American Business, 1920-2000: How It Worked

American Business, 1920-2000: How It Worked

American Business, 1920-2000: How It Worked

American Business, 1920-2000: How It Worked

Synopsis

Contents: Introduction; The 1920s: Motor Vehicles and Modern Management; Overview: The Financial System; The 1930s: Depression, Consumers, and the Case of Procter and Gamble; Overview: Women in Business; The New Deal and World War II, 1933-1945: Regulation and Decentralisation; Overview: African Americans in Business; Toward a Peak of Prosperity, 1945-1973: RCA and Colour TV; Overview: Industrial Chemicals and Pharmaceuticals; 1973-2000: Slower Economic Growth, Franchising and the Case of McDonald's; Overview: Computers, Silicon Valley, and the Internet; Themes of an Era: 1920-2000.

Excerpt

The period from 1920 to 2000 was not a very long time—not much longer than the lifespan of the average American today. Yet our ancestors in 1920 lived very differently from the way we live in the twenty-first century. Momentous changes were already underway in 1920, but many daily routines were as much like those of 1840 as those of 2000. Some people were experiencing the exhilaration of driving an automobile, but at least as many still traveled by horse-drawn buggy. (About one of four U.S. households had a car in 1920, compared with more than nine of ten in 2000.) Large numbers of shoppers were buying branded processed foods such as Kellogg’s corn flakes, Nabisco crackers, and Crisco shortening; but lots of families were still canning their own vegetables and some were still churning their own butter.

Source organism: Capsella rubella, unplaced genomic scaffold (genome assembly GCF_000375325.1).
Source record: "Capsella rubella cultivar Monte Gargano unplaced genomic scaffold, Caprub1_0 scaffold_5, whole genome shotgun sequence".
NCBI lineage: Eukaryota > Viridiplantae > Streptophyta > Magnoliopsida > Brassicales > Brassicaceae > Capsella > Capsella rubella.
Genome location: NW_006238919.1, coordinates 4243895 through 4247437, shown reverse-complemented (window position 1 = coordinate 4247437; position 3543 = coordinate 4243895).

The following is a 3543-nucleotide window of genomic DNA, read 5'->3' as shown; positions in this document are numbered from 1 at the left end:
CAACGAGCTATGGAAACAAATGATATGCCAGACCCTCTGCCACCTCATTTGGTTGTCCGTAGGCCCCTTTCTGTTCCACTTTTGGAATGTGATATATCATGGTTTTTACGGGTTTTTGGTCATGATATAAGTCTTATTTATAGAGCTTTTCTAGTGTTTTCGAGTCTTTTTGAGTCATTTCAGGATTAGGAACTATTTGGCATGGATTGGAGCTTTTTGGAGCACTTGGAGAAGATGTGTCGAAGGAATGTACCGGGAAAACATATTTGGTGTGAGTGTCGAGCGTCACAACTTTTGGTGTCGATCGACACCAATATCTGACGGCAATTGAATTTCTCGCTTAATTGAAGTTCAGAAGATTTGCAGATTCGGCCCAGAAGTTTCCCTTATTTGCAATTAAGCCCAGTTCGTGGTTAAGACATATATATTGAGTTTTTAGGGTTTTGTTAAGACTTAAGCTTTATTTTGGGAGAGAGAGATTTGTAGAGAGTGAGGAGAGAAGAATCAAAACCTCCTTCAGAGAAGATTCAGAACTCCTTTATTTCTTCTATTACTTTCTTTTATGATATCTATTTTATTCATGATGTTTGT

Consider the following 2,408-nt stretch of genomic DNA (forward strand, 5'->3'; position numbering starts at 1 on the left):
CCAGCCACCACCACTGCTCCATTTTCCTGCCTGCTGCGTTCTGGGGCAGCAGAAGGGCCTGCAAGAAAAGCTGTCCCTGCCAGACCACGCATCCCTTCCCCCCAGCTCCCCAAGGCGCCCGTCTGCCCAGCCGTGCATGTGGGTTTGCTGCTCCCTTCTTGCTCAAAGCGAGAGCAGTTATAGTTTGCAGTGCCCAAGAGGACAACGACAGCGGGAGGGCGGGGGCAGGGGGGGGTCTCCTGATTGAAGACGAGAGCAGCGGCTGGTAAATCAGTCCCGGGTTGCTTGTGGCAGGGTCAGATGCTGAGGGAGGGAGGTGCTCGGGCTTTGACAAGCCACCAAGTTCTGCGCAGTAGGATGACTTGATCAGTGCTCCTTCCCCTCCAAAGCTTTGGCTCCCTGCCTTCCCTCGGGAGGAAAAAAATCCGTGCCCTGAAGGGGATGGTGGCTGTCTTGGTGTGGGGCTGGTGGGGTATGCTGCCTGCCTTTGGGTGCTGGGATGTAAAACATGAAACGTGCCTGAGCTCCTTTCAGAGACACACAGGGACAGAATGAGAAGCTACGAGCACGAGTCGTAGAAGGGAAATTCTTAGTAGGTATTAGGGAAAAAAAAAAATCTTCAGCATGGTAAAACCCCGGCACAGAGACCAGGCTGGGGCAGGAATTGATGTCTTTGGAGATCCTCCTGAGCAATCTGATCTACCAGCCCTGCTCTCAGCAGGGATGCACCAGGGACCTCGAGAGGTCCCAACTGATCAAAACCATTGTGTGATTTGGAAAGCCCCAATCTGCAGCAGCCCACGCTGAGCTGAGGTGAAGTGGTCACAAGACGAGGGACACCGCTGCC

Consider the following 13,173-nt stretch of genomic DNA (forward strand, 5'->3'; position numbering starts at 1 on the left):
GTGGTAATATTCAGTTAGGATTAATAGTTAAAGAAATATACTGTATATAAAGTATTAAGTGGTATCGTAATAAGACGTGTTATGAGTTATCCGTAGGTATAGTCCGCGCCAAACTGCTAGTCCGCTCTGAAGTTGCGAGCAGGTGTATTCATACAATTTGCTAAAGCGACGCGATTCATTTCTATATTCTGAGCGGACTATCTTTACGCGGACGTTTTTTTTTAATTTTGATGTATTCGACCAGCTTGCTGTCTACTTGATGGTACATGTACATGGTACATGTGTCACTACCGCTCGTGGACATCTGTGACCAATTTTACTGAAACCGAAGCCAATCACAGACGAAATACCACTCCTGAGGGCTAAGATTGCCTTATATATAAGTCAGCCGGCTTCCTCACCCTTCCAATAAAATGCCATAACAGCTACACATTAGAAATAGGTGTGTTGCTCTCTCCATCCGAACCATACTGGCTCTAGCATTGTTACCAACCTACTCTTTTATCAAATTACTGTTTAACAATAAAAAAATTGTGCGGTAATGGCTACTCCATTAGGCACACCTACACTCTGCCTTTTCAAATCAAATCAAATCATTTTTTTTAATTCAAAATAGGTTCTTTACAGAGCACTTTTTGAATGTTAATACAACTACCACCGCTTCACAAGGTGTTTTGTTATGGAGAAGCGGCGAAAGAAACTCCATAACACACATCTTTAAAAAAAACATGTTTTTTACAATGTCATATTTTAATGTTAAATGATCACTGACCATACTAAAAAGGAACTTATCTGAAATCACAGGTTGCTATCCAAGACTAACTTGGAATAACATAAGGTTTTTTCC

In 1920 half of all Americans lived on farms or in towns of fewer than 2,500 people, and many communities lacked even railroad tracks to connect them with the rest of the country. About 25 percent of the labor force still farmed, compared with only 2 percent at the end of the century. Most Americans in 1920 never traveled more than a few hundred miles from where they were born.

Only a third of the nation’s homes had electricity in 1920, compared to nearly all in 2000. In 1920 the tasks of cooking, cleaning, and doing laundry and other housework took between 60 and 70 hours per week. That number soon began to decline . . .

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